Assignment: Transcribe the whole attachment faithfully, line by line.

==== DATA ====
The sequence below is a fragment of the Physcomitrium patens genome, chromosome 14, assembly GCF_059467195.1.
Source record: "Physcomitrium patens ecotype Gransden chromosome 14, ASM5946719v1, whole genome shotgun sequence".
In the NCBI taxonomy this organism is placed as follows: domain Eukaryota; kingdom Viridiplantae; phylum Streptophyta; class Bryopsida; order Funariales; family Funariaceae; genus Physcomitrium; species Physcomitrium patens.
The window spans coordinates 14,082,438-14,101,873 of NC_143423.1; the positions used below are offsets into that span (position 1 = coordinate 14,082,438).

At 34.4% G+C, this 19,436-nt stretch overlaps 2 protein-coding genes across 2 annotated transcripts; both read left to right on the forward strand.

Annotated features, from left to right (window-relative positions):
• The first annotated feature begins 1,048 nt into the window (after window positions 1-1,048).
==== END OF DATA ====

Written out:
The sequence below is a fragment of the Physcomitrium patens genome, chromosome 14, assembly GCF_059467195.1.
Source record: "Physcomitrium patens ecotype Gransden chromosome 14, ASM5946719v1, whole genome shotgun sequence".
In the NCBI taxonomy this organism is placed as follows: domain Eukaryota; kingdom Viridiplantae; phylum Streptophyta; class Bryopsida; order Funariales; family Funariaceae; genus Physcomitrium; species Physcomitrium patens.
The window spans coordinates 14,082,438-14,101,873 of NC_143423.1; the positions used below are offsets into that span (position 1 = coordinate 14,082,438).

At 34.4% G+C, this 19,436-nt stretch overlaps 2 protein-coding genes across 2 annotated transcripts; both read left to right on the forward strand.

Annotated features, from left to right (window-relative positions):
• The first annotated feature begins 1,048 nt into the window (after window positions 1-1,048).